Metro 216

There are so many abhorrent and inhumane things happening on this planet, which most of us let pass by with a tut and a raised eyebrow. Yet perversely our own trivial day-to-day set-backs can drive us into an almost murderous fury. “Yes, I understand that that ruthless dictator is carrying out systematic genocide. But someone has just pushed in in front of me at the coffee shop. Something must be done.”

I really wish I could channel my own entitled anger into something useful, but it’s like a super power that only manifests itself at moments of self-interest, when I transform into Indignant Man.

We’d bought a toy from the Early Learning Centre, which turned out to be defective. I love ELC and had been impressed by their response: correctly trusting that we were not responsible for the damage and offering a replacement. All we had to do was box up the toy, set a date for it to be picked up and then they’d send us a new one. Of course they weren’t able to give us an exact time, so I had to find a day when I knew someone would be home. Given I am self-employed this is easier than it would be for most, but still, to Indignant Man, a ball-ache of unimaginable proportions.

Of course, once I was stuck inside there were loads of things I absolutely needed to do: go for a run, pick up some groceries, take my daughter to the park, but I didn’t want to miss the collection person, so I stayed in. The hours ticked away, the doorbell rang a few times, but it was the postman or someone inviting me to their church or a bloke who thought I was foolish enough to buy fresh fish from a stranger in a van.

By 7pm I acknowledged that my vigil had been for nothing. I was mildly annoyed, but not in full ineffective Hulk mode just yet. I sent off a stern email.

Their reply transformed me into a whirlwind of self-obsessed wrath: “Having tracked your collection, it indicates that an attempt was made at 15:03, however there was no one available.”

I hit the roof. I know I was in at 15.03. I was in until 4pm when my wife got home. The doorbell was working and I was in earshot if anyone had knocked. The collection driver was either lying or incompetent, but made me look like I was. An insult added to the injury of a wasted day. They’d left me stewing and I was now bubbling and sour.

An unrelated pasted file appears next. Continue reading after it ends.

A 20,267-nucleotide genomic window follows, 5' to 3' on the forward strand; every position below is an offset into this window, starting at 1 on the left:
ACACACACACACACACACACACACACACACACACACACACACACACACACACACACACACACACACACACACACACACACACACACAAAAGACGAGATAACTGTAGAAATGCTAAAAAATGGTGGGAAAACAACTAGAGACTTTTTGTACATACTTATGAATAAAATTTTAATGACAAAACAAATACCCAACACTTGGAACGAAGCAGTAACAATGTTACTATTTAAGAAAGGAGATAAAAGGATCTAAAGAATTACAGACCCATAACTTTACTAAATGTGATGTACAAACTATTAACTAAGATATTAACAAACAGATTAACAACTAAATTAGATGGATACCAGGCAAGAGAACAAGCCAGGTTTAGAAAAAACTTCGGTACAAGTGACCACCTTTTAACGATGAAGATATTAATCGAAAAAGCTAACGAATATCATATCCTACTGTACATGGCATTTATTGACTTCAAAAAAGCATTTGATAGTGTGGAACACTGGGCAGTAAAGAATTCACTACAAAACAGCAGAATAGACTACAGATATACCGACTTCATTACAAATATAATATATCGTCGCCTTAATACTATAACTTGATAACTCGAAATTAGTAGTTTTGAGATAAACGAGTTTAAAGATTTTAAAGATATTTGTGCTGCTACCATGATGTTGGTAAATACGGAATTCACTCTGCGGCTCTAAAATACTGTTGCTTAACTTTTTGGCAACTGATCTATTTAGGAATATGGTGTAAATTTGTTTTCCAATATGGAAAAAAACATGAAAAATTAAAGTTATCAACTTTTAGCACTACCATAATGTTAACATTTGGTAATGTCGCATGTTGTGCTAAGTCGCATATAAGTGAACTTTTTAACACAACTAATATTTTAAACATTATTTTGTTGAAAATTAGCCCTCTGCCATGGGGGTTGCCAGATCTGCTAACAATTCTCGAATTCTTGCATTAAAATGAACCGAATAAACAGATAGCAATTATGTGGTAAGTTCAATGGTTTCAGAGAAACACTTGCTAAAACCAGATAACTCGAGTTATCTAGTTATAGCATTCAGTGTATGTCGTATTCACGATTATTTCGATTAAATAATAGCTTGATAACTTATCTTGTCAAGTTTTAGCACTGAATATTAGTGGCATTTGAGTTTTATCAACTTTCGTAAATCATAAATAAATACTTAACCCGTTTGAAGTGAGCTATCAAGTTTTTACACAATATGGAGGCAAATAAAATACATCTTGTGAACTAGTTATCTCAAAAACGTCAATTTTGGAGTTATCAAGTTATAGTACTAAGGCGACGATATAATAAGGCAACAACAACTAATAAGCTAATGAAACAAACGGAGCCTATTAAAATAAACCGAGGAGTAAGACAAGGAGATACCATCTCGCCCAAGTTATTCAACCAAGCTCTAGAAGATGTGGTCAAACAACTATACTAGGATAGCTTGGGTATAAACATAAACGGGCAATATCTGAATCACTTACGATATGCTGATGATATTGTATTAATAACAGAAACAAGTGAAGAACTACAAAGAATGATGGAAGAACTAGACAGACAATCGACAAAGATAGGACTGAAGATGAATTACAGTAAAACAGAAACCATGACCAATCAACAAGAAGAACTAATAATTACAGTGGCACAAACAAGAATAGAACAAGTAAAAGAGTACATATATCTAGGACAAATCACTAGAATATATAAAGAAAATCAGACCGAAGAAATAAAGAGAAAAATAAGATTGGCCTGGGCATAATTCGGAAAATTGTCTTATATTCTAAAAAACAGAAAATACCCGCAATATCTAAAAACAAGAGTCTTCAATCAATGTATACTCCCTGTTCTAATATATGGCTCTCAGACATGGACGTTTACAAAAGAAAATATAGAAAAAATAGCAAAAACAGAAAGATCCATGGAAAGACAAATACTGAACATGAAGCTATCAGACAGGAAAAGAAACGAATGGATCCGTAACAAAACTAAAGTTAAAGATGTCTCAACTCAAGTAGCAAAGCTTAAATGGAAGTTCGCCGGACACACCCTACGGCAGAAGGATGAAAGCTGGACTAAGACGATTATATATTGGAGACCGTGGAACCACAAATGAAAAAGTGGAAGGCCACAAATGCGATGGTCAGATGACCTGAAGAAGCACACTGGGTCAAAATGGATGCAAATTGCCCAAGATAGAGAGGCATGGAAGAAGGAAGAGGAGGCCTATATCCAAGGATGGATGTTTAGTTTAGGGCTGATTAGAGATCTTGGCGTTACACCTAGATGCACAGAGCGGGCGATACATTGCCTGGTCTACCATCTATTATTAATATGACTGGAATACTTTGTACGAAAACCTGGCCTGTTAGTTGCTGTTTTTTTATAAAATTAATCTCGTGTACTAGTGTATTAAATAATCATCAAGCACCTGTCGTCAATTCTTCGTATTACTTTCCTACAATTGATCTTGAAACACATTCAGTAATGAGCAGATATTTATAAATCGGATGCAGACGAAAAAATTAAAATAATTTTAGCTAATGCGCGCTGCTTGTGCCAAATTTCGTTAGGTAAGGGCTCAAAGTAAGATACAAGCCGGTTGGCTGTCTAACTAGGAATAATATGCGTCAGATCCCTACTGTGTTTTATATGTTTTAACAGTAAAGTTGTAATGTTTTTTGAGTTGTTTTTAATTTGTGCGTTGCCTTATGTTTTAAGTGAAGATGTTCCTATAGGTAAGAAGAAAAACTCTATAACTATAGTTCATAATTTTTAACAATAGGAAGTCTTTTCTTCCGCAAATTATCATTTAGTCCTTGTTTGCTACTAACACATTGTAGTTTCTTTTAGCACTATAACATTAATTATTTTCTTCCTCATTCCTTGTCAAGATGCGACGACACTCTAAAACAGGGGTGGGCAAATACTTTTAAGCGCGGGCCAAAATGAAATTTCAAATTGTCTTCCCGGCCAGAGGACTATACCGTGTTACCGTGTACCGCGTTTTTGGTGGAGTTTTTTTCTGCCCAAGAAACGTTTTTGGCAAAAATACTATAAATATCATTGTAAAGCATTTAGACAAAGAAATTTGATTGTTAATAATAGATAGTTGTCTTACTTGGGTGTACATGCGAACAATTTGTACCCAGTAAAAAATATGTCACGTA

The specificity of the 15.03 made it somehow more unimpeachable. You’d never make up a time like that. It even had me questioning myself. Had I actually gone out for that one minute or accidentally gone through a wardrobe and ended up in Narnia? Maybe I had.

No! I had been in. I even rang Mr Tumnus to check and he hadn’t seen me all day.

Worst of all I was going to have to go through all this again. At least I have a newspaper column to take my weak-ass revenge. Oh yeah, you’ve got your 15.03  but my side’s in the paper now, so it must be true.

Here are my demands, ELC, you excellent educational toy manufacturer.

1)   The death penalty for the mendacious driver

2)   From now on it must be LAW that anyone claiming they called when you weren’t in has to take a time-stamped photo of themselves at your door, pressing your doorbell holding a copy of that day’s newspaper.

It’s your move.

The curse of the world’s oldest person has struck again. And now there’s only one person from the 19th Century left. 116-year-old Emma Morano has won the 1800s Hunger Games. Now the competition for the last 20th Century person can begin in earnest. I was born in 1967 so the odds are against me, but if Leicester City can win the league who’s to say I won’t make it to 150? Bring it on.